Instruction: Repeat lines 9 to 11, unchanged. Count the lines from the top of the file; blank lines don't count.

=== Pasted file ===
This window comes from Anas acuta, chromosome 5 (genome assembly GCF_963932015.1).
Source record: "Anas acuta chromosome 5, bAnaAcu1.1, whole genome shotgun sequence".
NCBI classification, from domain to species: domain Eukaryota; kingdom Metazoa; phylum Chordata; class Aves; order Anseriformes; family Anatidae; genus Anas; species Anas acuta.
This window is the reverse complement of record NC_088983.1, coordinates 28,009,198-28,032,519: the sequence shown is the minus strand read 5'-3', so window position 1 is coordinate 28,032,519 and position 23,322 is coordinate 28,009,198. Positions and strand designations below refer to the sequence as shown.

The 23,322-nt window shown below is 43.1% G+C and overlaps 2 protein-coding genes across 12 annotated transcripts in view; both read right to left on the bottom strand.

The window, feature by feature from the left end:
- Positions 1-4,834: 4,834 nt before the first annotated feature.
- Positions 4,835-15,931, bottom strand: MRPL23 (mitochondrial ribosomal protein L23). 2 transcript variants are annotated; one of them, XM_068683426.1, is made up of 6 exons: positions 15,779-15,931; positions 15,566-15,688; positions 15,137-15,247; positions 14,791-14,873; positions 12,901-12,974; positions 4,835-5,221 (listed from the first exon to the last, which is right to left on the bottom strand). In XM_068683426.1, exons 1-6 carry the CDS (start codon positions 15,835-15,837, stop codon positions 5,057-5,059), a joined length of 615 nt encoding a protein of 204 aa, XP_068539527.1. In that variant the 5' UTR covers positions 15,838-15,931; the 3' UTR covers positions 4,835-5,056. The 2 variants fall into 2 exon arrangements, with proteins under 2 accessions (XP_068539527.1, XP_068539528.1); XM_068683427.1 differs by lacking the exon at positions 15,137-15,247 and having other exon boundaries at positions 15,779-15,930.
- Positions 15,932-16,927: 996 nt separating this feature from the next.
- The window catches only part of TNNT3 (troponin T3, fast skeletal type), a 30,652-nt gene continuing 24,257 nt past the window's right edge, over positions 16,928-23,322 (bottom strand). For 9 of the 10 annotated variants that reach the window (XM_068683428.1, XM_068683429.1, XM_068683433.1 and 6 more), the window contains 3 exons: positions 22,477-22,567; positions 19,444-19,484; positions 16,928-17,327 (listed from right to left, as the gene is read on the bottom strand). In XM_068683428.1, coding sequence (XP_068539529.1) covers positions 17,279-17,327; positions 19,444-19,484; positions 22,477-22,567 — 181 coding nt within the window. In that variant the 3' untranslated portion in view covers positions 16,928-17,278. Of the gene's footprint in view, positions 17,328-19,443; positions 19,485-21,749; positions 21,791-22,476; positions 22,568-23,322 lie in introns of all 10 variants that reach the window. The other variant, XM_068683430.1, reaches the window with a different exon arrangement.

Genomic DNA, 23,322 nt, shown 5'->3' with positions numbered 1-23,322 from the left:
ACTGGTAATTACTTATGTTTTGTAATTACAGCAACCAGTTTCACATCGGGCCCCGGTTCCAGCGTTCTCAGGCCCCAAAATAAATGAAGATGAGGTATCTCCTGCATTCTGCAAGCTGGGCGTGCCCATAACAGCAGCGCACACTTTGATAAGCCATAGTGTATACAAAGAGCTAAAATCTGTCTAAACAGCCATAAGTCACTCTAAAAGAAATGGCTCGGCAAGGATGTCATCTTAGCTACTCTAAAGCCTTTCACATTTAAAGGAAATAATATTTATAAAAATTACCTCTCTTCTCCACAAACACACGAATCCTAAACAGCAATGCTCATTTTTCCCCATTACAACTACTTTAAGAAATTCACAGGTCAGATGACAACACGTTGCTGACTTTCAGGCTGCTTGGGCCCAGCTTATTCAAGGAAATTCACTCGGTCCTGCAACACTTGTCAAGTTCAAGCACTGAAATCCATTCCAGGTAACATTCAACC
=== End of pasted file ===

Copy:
- Positions 15,932-16,927: 996 nt separating this feature from the next.
- The window catches only part of TNNT3 (troponin T3, fast skeletal type), a 30,652-nt gene continuing 24,257 nt past the window's right edge, over positions 16,928-23,322 (bottom strand). For 9 of the 10 annotated variants that reach the window (XM_068683428.1, XM_068683429.1, XM_068683433.1 and 6 more), the window contains 3 exons: positions 22,477-22,567; positions 19,444-19,484; positions 16,928-17,327 (listed from right to left, as the gene is read on the bottom strand). In XM_068683428.1, coding sequence (XP_068539529.1) covers positions 17,279-17,327; positions 19,444-19,484; positions 22,477-22,567 — 181 coding nt within the window. In that variant the 3' untranslated portion in view covers positions 16,928-17,278. Of the gene's footprint in view, positions 17,328-19,443; positions 19,485-21,749; positions 21,791-22,476; positions 22,568-23,322 lie in introns of all 10 variants that reach the window. The other variant, XM_068683430.1, reaches the window with a different exon arrangement.

Genomic DNA, 23,322 nt, shown 5'->3' with positions numbered 1-23,322 from the left: